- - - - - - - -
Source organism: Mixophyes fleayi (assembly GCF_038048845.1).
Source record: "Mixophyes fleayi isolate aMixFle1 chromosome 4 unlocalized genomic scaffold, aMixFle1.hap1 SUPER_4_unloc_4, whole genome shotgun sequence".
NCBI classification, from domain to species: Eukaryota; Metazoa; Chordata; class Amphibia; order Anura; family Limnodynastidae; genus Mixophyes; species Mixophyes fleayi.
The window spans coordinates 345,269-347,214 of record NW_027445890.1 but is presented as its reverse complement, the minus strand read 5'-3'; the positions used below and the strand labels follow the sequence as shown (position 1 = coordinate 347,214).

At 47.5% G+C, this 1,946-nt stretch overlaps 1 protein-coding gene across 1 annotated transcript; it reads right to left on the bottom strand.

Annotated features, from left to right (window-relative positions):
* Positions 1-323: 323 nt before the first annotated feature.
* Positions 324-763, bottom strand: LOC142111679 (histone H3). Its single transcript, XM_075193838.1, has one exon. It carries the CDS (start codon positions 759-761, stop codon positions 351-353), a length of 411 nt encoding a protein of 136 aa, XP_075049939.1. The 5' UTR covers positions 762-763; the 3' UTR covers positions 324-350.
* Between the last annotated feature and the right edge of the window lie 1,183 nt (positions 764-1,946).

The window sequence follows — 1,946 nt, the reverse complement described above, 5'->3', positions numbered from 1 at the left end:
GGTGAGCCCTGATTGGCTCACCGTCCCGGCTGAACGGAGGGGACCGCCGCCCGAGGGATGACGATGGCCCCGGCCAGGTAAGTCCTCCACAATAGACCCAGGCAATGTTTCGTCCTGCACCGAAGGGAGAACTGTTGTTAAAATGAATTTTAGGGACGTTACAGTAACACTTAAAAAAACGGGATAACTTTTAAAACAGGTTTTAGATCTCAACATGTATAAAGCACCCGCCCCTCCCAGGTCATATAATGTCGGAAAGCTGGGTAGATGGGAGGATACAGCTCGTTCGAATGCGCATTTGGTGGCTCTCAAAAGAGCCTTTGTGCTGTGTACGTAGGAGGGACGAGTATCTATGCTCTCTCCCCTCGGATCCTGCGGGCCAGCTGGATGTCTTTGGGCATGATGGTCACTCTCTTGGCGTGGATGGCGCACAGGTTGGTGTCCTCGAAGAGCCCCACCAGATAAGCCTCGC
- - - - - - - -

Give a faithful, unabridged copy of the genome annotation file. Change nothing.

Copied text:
Source organism: Mixophyes fleayi (assembly GCF_038048845.1).
Source record: "Mixophyes fleayi isolate aMixFle1 chromosome 4 unlocalized genomic scaffold, aMixFle1.hap1 SUPER_4_unloc_4, whole genome shotgun sequence".
NCBI classification, from domain to species: Eukaryota; Metazoa; Chordata; class Amphibia; order Anura; family Limnodynastidae; genus Mixophyes; species Mixophyes fleayi.
The window spans coordinates 345,269-347,214 of record NW_027445890.1 but is presented as its reverse complement, the minus strand read 5'-3'; the positions used below and the strand labels follow the sequence as shown (position 1 = coordinate 347,214).

At 47.5% G+C, this 1,946-nt stretch overlaps 1 protein-coding gene across 1 annotated transcript; it reads right to left on the bottom strand.

Annotated features, from left to right (window-relative positions):
* Positions 1-323: 323 nt before the first annotated feature.
* Positions 324-763, bottom strand: LOC142111679 (histone H3). Its single transcript, XM_075193838.1, has one exon. It carries the CDS (start codon positions 759-761, stop codon positions 351-353), a length of 411 nt encoding a protein of 136 aa, XP_075049939.1. The 5' UTR covers positions 762-763; the 3' UTR covers positions 324-350.
* Between the last annotated feature and the right edge of the window lie 1,183 nt (positions 764-1,946).

The window sequence follows — 1,946 nt, the reverse complement described above, 5'->3', positions numbered from 1 at the left end:
GGTGAGCCCTGATTGGCTCACCGTCCCGGCTGAACGGAGGGGACCGCCGCCCGAGGGATGACGATGGCCCCGGCCAGGTAAGTCCTCCACAATAGACCCAGGCAATGTTTCGTCCTGCACCGAAGGGAGAACTGTTGTTAAAATGAATTTTAGGGACGTTACAGTAACACTTAAAAAAACGGGATAACTTTTAAAACAGGTTTTAGATCTCAACATGTATAAAGCACCCGCCCCTCCCAGGTCATATAATGTCGGAAAGCTGGGTAGATGGGAGGATACAGCTCGTTCGAATGCGCATTTGGTGGCTCTCAAAAGAGCCTTTGTGCTGTGTACGTAGGAGGGACGAGTATCTATGCTCTCTCCCCTCGGATCCTGCGGGCCAGCTGGATGTCTTTGGGCATGATGGTCACTCTCTTGGCGTGGATGGCGCACAGGTTGGTGTCCTCGAAGAGCCCCACCAGATAAGCCTCGC